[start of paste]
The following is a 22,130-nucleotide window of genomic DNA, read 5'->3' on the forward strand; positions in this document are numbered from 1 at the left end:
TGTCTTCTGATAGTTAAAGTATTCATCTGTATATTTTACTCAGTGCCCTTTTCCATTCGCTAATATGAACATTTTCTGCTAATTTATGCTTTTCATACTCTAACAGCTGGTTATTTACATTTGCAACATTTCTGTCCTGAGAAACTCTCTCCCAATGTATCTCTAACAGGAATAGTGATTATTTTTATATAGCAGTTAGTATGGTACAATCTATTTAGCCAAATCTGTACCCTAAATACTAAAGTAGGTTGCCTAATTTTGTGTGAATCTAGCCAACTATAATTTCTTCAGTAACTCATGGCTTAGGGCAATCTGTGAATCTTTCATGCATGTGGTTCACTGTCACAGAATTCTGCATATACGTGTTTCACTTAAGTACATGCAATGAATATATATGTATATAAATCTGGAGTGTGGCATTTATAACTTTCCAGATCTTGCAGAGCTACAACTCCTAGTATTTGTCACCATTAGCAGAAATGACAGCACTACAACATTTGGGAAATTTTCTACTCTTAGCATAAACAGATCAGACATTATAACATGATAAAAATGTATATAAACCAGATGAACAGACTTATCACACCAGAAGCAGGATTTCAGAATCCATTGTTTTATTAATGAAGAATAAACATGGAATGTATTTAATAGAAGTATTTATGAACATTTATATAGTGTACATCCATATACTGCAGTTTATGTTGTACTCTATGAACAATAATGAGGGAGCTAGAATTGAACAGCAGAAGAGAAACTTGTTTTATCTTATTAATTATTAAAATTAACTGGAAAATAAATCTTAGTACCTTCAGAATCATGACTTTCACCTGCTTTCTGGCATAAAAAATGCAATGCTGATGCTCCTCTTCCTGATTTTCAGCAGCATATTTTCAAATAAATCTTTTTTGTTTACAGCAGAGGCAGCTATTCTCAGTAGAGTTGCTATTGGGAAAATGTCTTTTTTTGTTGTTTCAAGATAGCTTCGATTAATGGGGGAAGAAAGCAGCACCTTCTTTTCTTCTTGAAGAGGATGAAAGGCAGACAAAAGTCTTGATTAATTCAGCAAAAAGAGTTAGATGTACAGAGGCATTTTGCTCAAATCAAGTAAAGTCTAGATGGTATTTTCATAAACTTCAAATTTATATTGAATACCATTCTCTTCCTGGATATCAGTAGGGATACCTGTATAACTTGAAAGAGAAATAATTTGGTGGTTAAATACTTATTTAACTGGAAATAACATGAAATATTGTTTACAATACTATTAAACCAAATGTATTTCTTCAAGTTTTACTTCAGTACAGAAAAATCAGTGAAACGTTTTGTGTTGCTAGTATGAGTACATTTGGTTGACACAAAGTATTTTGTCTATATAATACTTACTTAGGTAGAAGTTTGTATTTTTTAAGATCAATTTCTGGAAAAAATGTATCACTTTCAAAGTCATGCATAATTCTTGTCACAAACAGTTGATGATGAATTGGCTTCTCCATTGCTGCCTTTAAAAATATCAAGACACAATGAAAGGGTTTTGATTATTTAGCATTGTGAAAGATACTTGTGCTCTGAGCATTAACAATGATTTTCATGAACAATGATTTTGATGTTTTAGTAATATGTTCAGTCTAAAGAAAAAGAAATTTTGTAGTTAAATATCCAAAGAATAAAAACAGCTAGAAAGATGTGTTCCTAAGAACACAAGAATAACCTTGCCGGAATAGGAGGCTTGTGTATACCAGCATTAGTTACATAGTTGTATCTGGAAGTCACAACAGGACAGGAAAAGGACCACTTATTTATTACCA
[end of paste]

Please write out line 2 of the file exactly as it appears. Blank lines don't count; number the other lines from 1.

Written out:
TGTCTTCTGATAGTTAAAGTATTCATCTGTATATTTTACTCAGTGCCCTTTTCCATTCGCTAATATGAACATTTTCTGCTAATTTATGCTTTTCATACTCTAACAGCTGGTTATTTACATTTGCAACATTTCTGTCCTGAGAAACTCTCTCCCAATGTATCTCTAACAGGAATAGTGATTATTTTTATATAGCAGTTAGTATGGTACAATCTATTTAGCCAAATCTGTACCCTAAATACTAAAGTAGGTTGCCTAATTTTGTGTGAATCTAGCCAACTATAATTTCTTCAGTAACTCATGGCTTAGGGCAATCTGTGAATCTTTCATGCATGTGGTTCACTGTCACAGAATTCTGCATATACGTGTTTCACTTAAGTACATGCAATGAATATATATGTATATAAATCTGGAGTGTGGCATTTATAACTTTCCAGATCTTGCAGAGCTACAACTCCTAGTATTTGTCACCATTAGCAGAAATGACAGCACTACAACATTTGGGAAATTTTCTACTCTTAGCATAAACAGATCAGACATTATAACATGATAAAAATGTATATAAACCAGATGAACAGACTTATCACACCAGAAGCAGGATTTCAGAATCCATTGTTTTATTAATGAAGAATAAACATGGAATGTATTTAATAGAAGTATTTATGAACATTTATATAGTGTACATCCATATACTGCAGTTTATGTTGTACTCTATGAACAATAATGAGGGAGCTAGAATTGAACAGCAGAAGAGAAACTTGTTTTATCTTATTAATTATTAAAATTAACTGGAAAATAAATCTTAGTACCTTCAGAATCATGACTTTCACCTGCTTTCTGGCATAAAAAATGCAATGCTGATGCTCCTCTTCCTGATTTTCAGCAGCATATTTTCAAATAAATCTTTTTTGTTTACAGCAGAGGCAGCTATTCTCAGTAGAGTTGCTATTGGGAAAATGTCTTTTTTTGTTGTTTCAAGATAGCTTCGATTAATGGGGGAAGAAAGCAGCACCTTCTTTTCTTCTTGAAGAGGATGAAAGGCAGACAAAAGTCTTGATTAATTCAGCAAAAAGAGTTAGATGTACAGAGGCATTTTGCTCAAATCAAGTAAAGTCTAGATGGTATTTTCATAAACTTCAAATTTATATTGAATACCATTCTCTTCCTGGATATCAGTAGGGATACCTGTATAACTTGAAAGAGAAATAATTTGGTGGTTAAATACTTATTTAACTGGAAATAACATGAAATATTGTTTACAATACTATTAAACCAAATGTATTTCTTCAAGTTTTACTTCAGTACAGAAAAATCAGTGAAACGTTTTGTGTTGCTAGTATGAGTACATTTGGTTGACACAAAGTATTTTGTCTATATAATACTTACTTAGGTAGAAGTTTGTATTTTTTAAGATCAATTTCTGGAAAAAATGTATCACTTTCAAAGTCATGCATAATTCTTGTCACAAACAGTTGATGATGAATTGGCTTCTCCATTGCTGCCTTTAAAAATATCAAGACACAATGAAAGGGTTTTGATTATTTAGCATTGTGAAAGATACTTGTGCTCTGAGCATTAACAATGATTTTCATGAACAATGATTTTGATGTTTTAGTAATATGTTCAGTCTAAAGAAAAAGAAATTTTGTAGTTAAATATCCAAAGAATAAAAACAGCTAGAAAGATGTGTTCCTAAGAACACAAGAATAACCTTGCCGGAATAGGAGGCTTGTGTATACCAGCATTAGTTACATAGTTGTATCTGGAAGTCACAACAGGACAGGAAAAGGACCACTTATTTATTACCA